Successful LTC is hidden in the headlines
Over the course of my past 12 weeks as McKnight's summer editorial intern, I've covered a wide variety of stories, many of which I never expected to see in long-term care.
While it's easy to look back on the latest breakthroughs by researchers or the jaw-dropping abuse allegations against providers, the inspiring achievements of seniors will be the stories that stick with me. Whether it is their desire to try new things or taking their well-being into their own hands, these accomplishments often pass by under the radar in amount of content we read each day.
Back in June, I had the opportunity to spend time with a group of seniors from local care communities at a unique event at the Chicago Executive Airport. In honor of their prior military service, the residents received flights in a Boeing Stearman biplane. Even though I was there to take photos, I left the runway with so much more.
After watching them to climb into the plane's open cockpit despite having limited mobility, it was hard to ignore the determination of these seniors. Even though this was a first-time experience for many of the participants, the smiles on all their faces showed there was no fear of something so foreign.
The experience served as a reminder that regardless of your age, you're never too old to try something new.
In June, I took a trip to a nearby Covenant of Northbrook where I sat in on an active learning session with one of the residents. Watching her successfully complete a number of math exercises faster than I could have myself, it was hard not to be impressed. Did I mention she had well surpassed her 100th birthday?
Decreased physical and mental capabilities are often associated with growing older, but this woman proved otherwise. She credited her quick wits and well-intact memory to a daily routine that included solving simple puzzles and taking time to keep up with current events.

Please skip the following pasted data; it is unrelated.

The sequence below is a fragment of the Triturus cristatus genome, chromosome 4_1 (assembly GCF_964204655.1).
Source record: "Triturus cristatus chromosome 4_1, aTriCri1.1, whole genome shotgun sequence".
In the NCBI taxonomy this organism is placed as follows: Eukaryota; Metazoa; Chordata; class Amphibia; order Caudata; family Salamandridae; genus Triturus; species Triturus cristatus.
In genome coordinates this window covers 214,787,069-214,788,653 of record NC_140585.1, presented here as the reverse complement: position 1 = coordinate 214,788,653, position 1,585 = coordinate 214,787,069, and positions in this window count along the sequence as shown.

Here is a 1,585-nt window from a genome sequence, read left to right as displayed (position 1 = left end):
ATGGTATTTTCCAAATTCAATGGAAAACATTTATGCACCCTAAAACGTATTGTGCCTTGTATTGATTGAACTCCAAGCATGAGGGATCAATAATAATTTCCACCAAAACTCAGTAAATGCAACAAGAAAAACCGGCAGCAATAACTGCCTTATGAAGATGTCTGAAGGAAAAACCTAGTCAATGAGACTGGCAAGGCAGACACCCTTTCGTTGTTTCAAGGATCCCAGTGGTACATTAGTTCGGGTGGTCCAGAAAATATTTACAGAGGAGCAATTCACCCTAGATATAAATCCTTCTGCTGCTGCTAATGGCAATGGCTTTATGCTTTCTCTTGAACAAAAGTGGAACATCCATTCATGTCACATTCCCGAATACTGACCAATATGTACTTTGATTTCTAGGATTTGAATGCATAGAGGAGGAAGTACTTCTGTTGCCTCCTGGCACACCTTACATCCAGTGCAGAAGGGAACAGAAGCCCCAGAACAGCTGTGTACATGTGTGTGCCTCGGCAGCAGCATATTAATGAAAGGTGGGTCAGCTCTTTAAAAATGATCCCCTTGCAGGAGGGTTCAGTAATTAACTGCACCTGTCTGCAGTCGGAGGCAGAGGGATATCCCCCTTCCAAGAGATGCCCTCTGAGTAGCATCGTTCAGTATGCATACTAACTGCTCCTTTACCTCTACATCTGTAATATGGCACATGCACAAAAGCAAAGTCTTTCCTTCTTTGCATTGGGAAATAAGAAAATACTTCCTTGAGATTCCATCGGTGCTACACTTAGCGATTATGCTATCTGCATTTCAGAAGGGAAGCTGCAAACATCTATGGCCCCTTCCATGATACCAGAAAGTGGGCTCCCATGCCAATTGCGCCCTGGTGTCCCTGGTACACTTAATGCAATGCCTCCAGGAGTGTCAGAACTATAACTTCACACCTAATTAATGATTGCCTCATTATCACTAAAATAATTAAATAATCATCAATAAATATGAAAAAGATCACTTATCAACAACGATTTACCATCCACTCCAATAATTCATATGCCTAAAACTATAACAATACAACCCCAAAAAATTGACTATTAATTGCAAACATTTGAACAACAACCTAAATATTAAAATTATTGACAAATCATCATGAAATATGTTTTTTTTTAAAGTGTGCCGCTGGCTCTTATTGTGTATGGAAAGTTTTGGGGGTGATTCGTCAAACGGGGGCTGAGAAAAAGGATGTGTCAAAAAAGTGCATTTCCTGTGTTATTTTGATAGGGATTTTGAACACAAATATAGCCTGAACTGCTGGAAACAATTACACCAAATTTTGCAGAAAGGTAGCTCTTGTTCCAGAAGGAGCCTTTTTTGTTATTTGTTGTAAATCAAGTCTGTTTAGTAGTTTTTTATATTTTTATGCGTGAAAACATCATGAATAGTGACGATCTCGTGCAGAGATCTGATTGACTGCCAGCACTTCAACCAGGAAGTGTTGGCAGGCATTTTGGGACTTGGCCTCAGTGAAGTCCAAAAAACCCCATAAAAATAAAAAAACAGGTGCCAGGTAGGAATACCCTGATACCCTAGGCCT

Amidst an industry where Alzheimer's and dementia are constantly taking center stage, seeing this woman participating in programs to maintain her cognitive health was a refreshing change of pace. She was thriving through the combination of self-will and the help of a well-designed program, not a medication. It was the perfect example of a situation where a little effort and the right set of tools can translate into tremendous results.
These two personal experiences are among a large number of situations where seniors are accomplishing great things in the nursing home world. From participating in March Gladness competitions to raising chickens in facility courtyards, seniors are reminding us all that there is more to long-term care than the headlines that land in your inbox and flash across your television screen.
We all need to set aside the study results, the expert recommendations and the everyday routines and look to the residents for the answers of how to achieve and maintain a positive care environment. They hold the experience to know what works and what doesn't and can help shed a new light on an industry. After all, most of them have been in the business longer than we have, and they can teach us all a thing or two about long-term care.
Phil Brahm is the summer 2016 McKnight's intern.